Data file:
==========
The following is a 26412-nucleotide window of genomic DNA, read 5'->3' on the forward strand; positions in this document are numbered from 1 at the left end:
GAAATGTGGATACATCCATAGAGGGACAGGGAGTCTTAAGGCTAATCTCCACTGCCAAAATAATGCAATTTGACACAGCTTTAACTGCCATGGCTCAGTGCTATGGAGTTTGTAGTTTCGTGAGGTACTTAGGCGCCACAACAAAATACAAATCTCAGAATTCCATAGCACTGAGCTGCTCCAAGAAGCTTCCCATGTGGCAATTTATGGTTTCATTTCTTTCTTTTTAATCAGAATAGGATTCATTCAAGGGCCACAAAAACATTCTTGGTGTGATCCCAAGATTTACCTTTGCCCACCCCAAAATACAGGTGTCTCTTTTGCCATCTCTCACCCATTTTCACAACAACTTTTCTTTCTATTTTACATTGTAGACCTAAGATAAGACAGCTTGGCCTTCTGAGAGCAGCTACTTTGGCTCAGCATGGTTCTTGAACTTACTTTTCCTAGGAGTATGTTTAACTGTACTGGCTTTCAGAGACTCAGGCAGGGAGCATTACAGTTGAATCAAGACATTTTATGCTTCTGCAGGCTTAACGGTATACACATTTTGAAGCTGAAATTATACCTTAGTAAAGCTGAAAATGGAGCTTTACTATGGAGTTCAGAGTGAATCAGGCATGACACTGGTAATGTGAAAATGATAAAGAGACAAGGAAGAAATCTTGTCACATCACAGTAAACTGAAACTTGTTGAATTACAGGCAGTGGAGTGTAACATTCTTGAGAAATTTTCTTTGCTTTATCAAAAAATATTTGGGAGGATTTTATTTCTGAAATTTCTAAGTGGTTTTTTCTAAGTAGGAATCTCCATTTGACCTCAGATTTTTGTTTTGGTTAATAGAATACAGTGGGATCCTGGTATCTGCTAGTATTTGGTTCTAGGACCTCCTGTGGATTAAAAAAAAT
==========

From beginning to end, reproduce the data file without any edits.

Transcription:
The following is a 26412-nucleotide window of genomic DNA, read 5'->3' on the forward strand; positions in this document are numbered from 1 at the left end:
GAAATGTGGATACATCCATAGAGGGACAGGGAGTCTTAAGGCTAATCTCCACTGCCAAAATAATGCAATTTGACACAGCTTTAACTGCCATGGCTCAGTGCTATGGAGTTTGTAGTTTCGTGAGGTACTTAGGCGCCACAACAAAATACAAATCTCAGAATTCCATAGCACTGAGCTGCTCCAAGAAGCTTCCCATGTGGCAATTTATGGTTTCATTTCTTTCTTTTTAATCAGAATAGGATTCATTCAAGGGCCACAAAAACATTCTTGGTGTGATCCCAAGATTTACCTTTGCCCACCCCAAAATACAGGTGTCTCTTTTGCCATCTCTCACCCATTTTCACAACAACTTTTCTTTCTATTTTACATTGTAGACCTAAGATAAGACAGCTTGGCCTTCTGAGAGCAGCTACTTTGGCTCAGCATGGTTCTTGAACTTACTTTTCCTAGGAGTATGTTTAACTGTACTGGCTTTCAGAGACTCAGGCAGGGAGCATTACAGTTGAATCAAGACATTTTATGCTTCTGCAGGCTTAACGGTATACACATTTTGAAGCTGAAATTATACCTTAGTAAAGCTGAAAATGGAGCTTTACTATGGAGTTCAGAGTGAATCAGGCATGACACTGGTAATGTGAAAATGATAAAGAGACAAGGAAGAAATCTTGTCACATCACAGTAAACTGAAACTTGTTGAATTACAGGCAGTGGAGTGTAACATTCTTGAGAAATTTTCTTTGCTTTATCAAAAAATATTTGGGAGGATTTTATTTCTGAAATTTCTAAGTGGTTTTTTCTAAGTAGGAATCTCCATTTGACCTCAGATTTTTGTTTTGGTTAATAGAATACAGTGGGATCCTGGTATCTGCTAGTATTTGGTTCTAGGACCTCCTGTGGATTAAAAAAAAT